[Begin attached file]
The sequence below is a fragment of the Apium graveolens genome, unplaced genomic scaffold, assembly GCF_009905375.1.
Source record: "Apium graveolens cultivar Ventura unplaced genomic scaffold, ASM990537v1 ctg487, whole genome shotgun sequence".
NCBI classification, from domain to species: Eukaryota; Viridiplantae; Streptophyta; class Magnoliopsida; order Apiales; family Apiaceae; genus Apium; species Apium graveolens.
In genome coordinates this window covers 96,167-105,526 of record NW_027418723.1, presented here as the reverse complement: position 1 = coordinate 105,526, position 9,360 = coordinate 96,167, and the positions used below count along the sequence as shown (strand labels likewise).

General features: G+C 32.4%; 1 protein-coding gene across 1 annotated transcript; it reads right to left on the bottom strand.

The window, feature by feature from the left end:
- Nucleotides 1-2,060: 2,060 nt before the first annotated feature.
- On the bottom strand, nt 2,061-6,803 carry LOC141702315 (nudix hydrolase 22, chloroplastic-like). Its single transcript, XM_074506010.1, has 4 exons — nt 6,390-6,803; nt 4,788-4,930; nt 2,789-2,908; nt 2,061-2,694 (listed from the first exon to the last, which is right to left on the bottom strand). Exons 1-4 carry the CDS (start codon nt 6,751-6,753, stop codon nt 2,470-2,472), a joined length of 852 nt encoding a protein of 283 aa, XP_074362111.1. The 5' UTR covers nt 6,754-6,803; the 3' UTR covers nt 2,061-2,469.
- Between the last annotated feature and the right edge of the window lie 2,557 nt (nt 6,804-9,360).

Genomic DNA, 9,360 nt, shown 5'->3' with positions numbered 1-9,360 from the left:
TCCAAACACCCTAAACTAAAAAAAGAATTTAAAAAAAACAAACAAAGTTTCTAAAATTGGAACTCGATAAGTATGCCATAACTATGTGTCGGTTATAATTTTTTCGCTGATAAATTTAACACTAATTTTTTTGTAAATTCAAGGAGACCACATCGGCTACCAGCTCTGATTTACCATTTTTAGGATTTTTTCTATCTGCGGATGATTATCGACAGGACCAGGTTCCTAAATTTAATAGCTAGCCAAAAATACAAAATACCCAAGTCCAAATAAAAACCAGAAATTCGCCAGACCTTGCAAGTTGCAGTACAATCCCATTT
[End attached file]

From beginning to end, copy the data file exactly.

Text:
The sequence below is a fragment of the Apium graveolens genome, unplaced genomic scaffold, assembly GCF_009905375.1.
Source record: "Apium graveolens cultivar Ventura unplaced genomic scaffold, ASM990537v1 ctg487, whole genome shotgun sequence".
NCBI classification, from domain to species: Eukaryota; Viridiplantae; Streptophyta; class Magnoliopsida; order Apiales; family Apiaceae; genus Apium; species Apium graveolens.
In genome coordinates this window covers 96,167-105,526 of record NW_027418723.1, presented here as the reverse complement: position 1 = coordinate 105,526, position 9,360 = coordinate 96,167, and the positions used below count along the sequence as shown (strand labels likewise).

General features: G+C 32.4%; 1 protein-coding gene across 1 annotated transcript; it reads right to left on the bottom strand.

The window, feature by feature from the left end:
- Nucleotides 1-2,060: 2,060 nt before the first annotated feature.
- On the bottom strand, nt 2,061-6,803 carry LOC141702315 (nudix hydrolase 22, chloroplastic-like). Its single transcript, XM_074506010.1, has 4 exons — nt 6,390-6,803; nt 4,788-4,930; nt 2,789-2,908; nt 2,061-2,694 (listed from the first exon to the last, which is right to left on the bottom strand). Exons 1-4 carry the CDS (start codon nt 6,751-6,753, stop codon nt 2,470-2,472), a joined length of 852 nt encoding a protein of 283 aa, XP_074362111.1. The 5' UTR covers nt 6,754-6,803; the 3' UTR covers nt 2,061-2,469.
- Between the last annotated feature and the right edge of the window lie 2,557 nt (nt 6,804-9,360).

Genomic DNA, 9,360 nt, shown 5'->3' with positions numbered 1-9,360 from the left:
TCCAAACACCCTAAACTAAAAAAAGAATTTAAAAAAAACAAACAAAGTTTCTAAAATTGGAACTCGATAAGTATGCCATAACTATGTGTCGGTTATAATTTTTTCGCTGATAAATTTAACACTAATTTTTTTGTAAATTCAAGGAGACCACATCGGCTACCAGCTCTGATTTACCATTTTTAGGATTTTTTCTATCTGCGGATGATTATCGACAGGACCAGGTTCCTAAATTTAATAGCTAGCCAAAAATACAAAATACCCAAGTCCAAATAAAAACCAGAAATTCGCCAGACCTTGCAAGTTGCAGTACAATCCCATTT